With oil and gas pollution rules restored, what’s next for EPA on methane?

Last month, President Biden signed into law S.J. Res. 14, a Congressional Review Act resolution restoring methane pollution standards for the oil and gas sector by repealing Trump-era rollbacks. With bipartisan backing, Congress passed the measure and rejected the Trump administration’s dangerous weakening of methane protections and its unlawful attempt to prevent the Environmental Protection Agency from setting stronger standards in the future.

With these protections restored, this fall EPA will propose additional standards for both new and existing sources of methane emissions.

Immediately re-enacting protections at new wells and compressor stations

Upon signing of the CRA resolution, the 2016 methane standards went back into effect as if the Trump rollback never occurred. The standards apply to oil and gas wells, processing plants and other facilities across the country that were built or modified after 2015.

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EPA recently released guidance to aid oil and gas operators in ensuring that they are complying with these safeguards. Those subject to the standards must take steps to curb emissions, including conducting monitoring and repair of equipment leaks at all new wells (including low-production sites) and compressor stations. These requirements underscore the importance and feasibility of reducing emission sources across the industry.

By soundly rejecting the rollback, Congress cleared the way for EPA to propose and adopt protective new standards without having to untangle the last administration’s deeply flawed legal interpretations. Passage of the CRA resolution and the accompanying House Energy and Commerce Committee Report reaffirms EPA’s longstanding authority and obligation to reduce methane from both new and existing sources in the oil and gas sector.

“…upon reinstatement of the 2016 Oil and Gas Rule, the Committee strongly encourages the EPA to take swift action to reverse the damage caused by the 2020 Rescission Rule, strengthen its regulations for new sources, and fulfill its statutory obligation to issue existing source guidelines under section 111(d)” -House Energy & Commerce Committee Report

Strengthening rules to protect communities, tackle climate change

In his day-one executive order, President Biden directed EPA to propose new methane rules for older, unregulated oil and gas facilities by this fall. EPA has been working toward this deadline, even as Congress debated the resolution to restore the 2016 methane rules.

Recently, EPA hosted public listening sessions to gather input on oil and gas standards where EDF experts — alongside hundreds of other impacted residents, environmental justice advocates and companies — testified in favor of strong new standards based on the best available and most recent scientific and technological developments.

To achieve methane reductions consistent with the Biden administration’s climate goals and efforts to limit global temperature rise to 1.5°C, EPA’s next generation standards must be protective and innovative.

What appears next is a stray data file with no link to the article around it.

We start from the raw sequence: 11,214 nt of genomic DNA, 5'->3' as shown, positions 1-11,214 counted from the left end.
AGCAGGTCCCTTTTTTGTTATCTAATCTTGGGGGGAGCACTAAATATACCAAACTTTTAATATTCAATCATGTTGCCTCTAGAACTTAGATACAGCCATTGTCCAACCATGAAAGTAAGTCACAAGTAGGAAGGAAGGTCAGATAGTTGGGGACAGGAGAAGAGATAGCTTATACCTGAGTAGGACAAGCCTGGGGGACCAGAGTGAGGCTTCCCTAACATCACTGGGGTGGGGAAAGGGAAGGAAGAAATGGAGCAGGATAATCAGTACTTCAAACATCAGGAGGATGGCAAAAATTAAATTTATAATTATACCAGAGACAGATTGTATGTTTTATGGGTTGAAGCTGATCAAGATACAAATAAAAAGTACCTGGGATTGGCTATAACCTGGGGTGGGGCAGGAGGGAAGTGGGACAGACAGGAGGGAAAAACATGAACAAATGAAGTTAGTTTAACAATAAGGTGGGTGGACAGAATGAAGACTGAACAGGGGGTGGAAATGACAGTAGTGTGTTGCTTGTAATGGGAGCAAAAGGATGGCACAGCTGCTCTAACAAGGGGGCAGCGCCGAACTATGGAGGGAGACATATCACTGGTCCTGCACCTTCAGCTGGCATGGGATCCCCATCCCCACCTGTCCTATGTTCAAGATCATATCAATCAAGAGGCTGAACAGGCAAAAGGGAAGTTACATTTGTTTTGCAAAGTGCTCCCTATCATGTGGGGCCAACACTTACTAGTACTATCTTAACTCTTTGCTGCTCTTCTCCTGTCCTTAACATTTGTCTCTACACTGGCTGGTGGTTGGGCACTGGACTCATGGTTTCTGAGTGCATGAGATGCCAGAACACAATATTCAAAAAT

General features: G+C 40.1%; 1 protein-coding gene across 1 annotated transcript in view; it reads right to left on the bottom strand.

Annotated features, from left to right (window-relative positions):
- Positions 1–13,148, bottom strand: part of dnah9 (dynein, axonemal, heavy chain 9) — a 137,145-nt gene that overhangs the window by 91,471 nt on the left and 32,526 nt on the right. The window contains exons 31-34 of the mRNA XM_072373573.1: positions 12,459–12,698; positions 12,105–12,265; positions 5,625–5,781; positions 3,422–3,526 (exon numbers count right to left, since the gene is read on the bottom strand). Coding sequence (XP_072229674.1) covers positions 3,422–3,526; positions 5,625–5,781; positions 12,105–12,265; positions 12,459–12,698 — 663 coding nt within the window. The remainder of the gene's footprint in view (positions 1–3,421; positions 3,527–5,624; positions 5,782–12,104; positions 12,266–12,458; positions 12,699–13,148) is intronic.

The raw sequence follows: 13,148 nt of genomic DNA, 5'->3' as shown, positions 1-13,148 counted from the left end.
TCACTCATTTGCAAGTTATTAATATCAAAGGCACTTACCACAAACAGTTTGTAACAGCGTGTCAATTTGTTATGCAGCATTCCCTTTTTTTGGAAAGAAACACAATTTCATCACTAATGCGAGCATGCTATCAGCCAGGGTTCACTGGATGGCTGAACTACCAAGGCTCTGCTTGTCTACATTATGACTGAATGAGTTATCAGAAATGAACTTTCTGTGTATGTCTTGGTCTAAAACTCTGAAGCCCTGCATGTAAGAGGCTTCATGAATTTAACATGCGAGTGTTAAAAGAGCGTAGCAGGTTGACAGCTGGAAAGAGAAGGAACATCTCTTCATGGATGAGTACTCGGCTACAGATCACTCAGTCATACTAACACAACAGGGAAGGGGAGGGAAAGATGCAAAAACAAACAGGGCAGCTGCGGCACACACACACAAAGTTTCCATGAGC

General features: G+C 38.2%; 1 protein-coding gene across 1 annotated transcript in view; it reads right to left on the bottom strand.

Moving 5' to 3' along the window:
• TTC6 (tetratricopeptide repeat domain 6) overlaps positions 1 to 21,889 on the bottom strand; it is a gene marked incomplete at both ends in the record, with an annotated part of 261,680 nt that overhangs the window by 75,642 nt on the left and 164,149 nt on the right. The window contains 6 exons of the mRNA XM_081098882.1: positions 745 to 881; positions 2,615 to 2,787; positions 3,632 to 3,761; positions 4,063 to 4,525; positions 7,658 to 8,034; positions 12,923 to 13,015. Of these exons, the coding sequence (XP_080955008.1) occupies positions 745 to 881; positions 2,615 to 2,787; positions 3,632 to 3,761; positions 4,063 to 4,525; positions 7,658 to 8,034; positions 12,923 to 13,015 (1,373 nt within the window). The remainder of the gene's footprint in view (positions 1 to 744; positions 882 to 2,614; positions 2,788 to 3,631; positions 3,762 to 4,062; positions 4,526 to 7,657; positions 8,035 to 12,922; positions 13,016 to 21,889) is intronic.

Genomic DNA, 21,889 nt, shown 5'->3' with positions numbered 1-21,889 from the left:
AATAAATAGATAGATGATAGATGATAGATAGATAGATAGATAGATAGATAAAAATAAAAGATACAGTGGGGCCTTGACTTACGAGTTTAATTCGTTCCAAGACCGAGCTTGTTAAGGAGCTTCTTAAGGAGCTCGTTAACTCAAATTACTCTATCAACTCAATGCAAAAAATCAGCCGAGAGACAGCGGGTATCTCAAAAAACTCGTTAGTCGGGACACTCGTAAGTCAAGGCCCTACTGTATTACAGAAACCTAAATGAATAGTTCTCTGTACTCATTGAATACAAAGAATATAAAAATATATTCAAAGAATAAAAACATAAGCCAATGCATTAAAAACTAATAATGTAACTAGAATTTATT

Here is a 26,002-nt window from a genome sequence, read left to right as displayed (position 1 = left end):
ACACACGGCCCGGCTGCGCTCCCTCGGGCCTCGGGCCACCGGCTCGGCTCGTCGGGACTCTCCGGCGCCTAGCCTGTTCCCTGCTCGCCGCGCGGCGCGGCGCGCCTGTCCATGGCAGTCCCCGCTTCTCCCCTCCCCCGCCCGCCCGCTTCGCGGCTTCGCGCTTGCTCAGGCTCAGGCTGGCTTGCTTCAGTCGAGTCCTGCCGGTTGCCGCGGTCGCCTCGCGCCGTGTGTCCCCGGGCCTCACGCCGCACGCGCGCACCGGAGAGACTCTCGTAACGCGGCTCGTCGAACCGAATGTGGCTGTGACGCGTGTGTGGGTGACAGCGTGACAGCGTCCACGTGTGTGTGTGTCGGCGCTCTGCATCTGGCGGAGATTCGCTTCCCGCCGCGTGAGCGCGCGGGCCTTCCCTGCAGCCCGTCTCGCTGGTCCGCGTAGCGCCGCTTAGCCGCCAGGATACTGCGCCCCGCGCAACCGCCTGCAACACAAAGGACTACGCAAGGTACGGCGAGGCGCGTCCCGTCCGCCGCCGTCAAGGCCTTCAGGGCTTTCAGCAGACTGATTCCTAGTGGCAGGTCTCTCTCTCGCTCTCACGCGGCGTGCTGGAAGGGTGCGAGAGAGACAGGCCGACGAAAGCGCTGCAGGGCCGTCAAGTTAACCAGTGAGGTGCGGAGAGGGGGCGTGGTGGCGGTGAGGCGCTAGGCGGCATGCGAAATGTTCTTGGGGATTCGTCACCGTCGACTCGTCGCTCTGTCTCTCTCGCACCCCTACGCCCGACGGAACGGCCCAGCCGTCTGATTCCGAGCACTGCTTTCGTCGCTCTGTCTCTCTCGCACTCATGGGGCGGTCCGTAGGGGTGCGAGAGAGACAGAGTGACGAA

New peer-reviewed science underscores the crucial role methane reductions must play in heading off global temperature increase, and the oil and gas sector — responsible for 35% of human-caused methane emissions — is also the sector with the greatest reduction potential. In addition, oil and gas production is a major contributor to smog and hazardous air pollution that seriously burdens the health of nearby communities. Robust rules to curb emissions from oil and gas sources are both a climate imperative and necessary to protect the health and well-being of frontline communities.

EPA standards that require frequent monitoring and repair of leaks, reduce or eliminate the wasteful practice of flaring, ensure the use of low- and zero-emitting technologies, and apply broadly to all sources of harmful pollution, can reduce the sector’s methane emissions by 45-65% by 2025. Many of these solutions are low-cost to operators who may even profit by selling the captured gas.

EPA is continuing to gather information as it develops next generation standards for oil and gas sources, holding a workshop on methane detection technologies later this month. By September, the agency will formally propose regulations for both new and existing sources. After taking public comment, EPA has announced it will revise and finalize the regulations by October of 2022.

For new sources, the revised rules will take effect shortly after finalization. For existing sources, EPA must publish guidelines that help to enable states to develop compliance plans for these older sources. Once states submit their plans for existing sources, EPA will approve plans that meet all of the Clean Air Act requirements. If a state chooses not to submit a plan (or if its submitted plan does not meet all of these requirements) EPA will move forward with federal standards that ensure clean air protections are in place.

As major oil and gas producing states such as Colorado, New Mexico and Pennsylvania have shown, strong emission protections can be implemented in a way that safeguards our economy, climate and the health of our communities. Collectively, these states’ actions raise the bar for federal methane leadership and point to the need for protective rules from the Biden administration and EPA to safeguard communities and help to address the climate crisis.

EDF Legal Fellow Edwin LaMair contributed to this post.

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